HoopsHype explains: How do two-way contracts work?

HoopsHype explains: How do two-way contracts work?

Business

HoopsHype explains: How do two-way contracts work?

The NBA’s new two-way contract, introduced in the latest Collective Bargaining Agreement, is the largely expected result of teams increasingly either partnering up with or owning G League (D-League until the 2017-18 season) franchises. For the start of next season, 26 NBA teams will have a one-to-one affiliate in the G League, compared to just 19 two years ago.

Previously, from an NBA franchise perspective, a big problem with the developmental league was the lack of player control. Teams could pay up to $50,000 for a training camp invitation, find a player they really like and sign him to a contract in the D-League, only for that player to be picked up by another franchise at some point in the season. D-League teams may have been partners, and teams could pour resources into players and coaching staff, but ultimately any other team could sign players from the affiliate without restrictions.

Two-way deals are technically supposed to address that issue and allow teams to retain a one-to-one relationship with a player to sign him to an NBA contract. NBA rosters are capped out at a maximum 15 players (with a minimum of 12), and going forward teams will be allowed to have up to two additional flexible roster spots, bringing the total to 17 players on an NBA roster.

The new setup is also extremely cost-effective for teams. Players under a two-way contract aren’t counted against the salary cap, and will be restricted free agents after their deal expires. A two-way contract can only be up to two years, and no bonuses, extra compensation or options for future years can be included. The NBA season is split into 170 days, and a player on a two-way deal can only spend 45 days with their NBA team receiving the minimum salary, which is set at $815,615 for the 2017-18 season. The rest of the 125 days, the player will be paid at the rate of their G League salary capped at $75,000. In a best-case scenario, the salary math works out to roughly around $280,000.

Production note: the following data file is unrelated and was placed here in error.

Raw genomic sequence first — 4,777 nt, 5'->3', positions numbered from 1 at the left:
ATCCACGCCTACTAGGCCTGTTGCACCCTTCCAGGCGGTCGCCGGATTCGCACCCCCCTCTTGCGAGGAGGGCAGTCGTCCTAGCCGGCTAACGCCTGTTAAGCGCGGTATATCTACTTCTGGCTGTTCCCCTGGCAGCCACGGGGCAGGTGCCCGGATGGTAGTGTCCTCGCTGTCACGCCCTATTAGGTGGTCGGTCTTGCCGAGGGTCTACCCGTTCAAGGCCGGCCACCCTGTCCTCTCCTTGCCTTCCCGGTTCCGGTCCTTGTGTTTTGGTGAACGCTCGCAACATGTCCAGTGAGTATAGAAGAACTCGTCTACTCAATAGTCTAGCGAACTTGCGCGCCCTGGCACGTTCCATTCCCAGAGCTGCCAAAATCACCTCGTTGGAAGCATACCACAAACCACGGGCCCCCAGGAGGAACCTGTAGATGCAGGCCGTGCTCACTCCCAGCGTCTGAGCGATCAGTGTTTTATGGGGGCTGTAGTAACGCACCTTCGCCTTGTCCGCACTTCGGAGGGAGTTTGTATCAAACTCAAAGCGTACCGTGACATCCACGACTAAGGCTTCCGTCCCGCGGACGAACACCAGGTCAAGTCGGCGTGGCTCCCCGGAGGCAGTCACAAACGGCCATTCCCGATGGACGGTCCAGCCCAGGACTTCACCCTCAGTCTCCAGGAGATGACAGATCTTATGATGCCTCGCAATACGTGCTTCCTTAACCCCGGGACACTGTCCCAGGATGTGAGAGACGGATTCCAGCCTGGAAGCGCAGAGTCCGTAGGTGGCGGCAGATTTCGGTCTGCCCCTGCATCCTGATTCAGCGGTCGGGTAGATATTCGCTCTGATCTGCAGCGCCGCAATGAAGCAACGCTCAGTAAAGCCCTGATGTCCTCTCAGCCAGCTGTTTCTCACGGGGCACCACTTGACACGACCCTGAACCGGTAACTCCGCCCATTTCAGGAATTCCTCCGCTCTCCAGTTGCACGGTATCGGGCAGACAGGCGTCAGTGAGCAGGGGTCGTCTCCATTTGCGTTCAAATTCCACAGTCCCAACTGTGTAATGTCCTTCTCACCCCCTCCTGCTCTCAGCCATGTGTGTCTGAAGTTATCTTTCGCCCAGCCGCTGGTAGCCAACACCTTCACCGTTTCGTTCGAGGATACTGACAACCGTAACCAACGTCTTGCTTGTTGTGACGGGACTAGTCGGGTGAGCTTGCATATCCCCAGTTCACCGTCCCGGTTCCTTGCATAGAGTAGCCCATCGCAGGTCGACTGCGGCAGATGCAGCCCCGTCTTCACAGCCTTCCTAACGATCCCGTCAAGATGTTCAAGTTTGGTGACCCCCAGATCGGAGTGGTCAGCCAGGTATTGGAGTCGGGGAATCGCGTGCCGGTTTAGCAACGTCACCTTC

From the player’s side, the advantageous part is that two-way contracts introduce up to 60 new jobs in the NBA with salaries that are slightly more competitive compared to what could be received overseas. Many players (particularly U.S. born), want to stay in America to chase their dream of playing in the NBA and two-way contracts – on the surface at least – give them a better opportunity to do so.

Better in theory than practice

In reality, two-way contracts aren’t some magic pill that will necessarily help teams uncover the next Yogi Ferrell at a higher frequency, and it’s no guarantee that we’ll see more stories of undrafted players like Wesley Matthews and Jeremy Lin turning into big-time NBA players. Instead, it’s better to think of two-way deals as a highly flawed tool that some smart teams will be able to leverage to their advantage, while most won’t. For players as well, the NBA’s new contracts might end up being harmful in many situations while a few might succeed because of them.

The game theory in being a fringe NBA player, as almost every player who signs two-way deal is, is a relatively interesting one. It’s difficult to have a developmental league in an international sport, since the top international teams are far richer and have the money to attract the next-best talent after the NBA. It’s very difficult to build a farm system for those particular players. In fact, there is a group of about 20 players currently in the EuroLeague who are probably good enough to play in the NBA, but don’t have the economic (or lifestyle) incentive to do so – players like Sergio Llull and Nando de Colo.